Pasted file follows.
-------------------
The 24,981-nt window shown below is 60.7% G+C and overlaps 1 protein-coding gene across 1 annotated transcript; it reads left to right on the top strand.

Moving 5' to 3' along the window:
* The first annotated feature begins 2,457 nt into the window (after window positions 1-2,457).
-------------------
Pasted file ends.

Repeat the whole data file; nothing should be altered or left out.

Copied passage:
The 24,981-nt window shown below is 60.7% G+C and overlaps 1 protein-coding gene across 1 annotated transcript; it reads left to right on the top strand.

Moving 5' to 3' along the window:
* The first annotated feature begins 2,457 nt into the window (after window positions 1-2,457).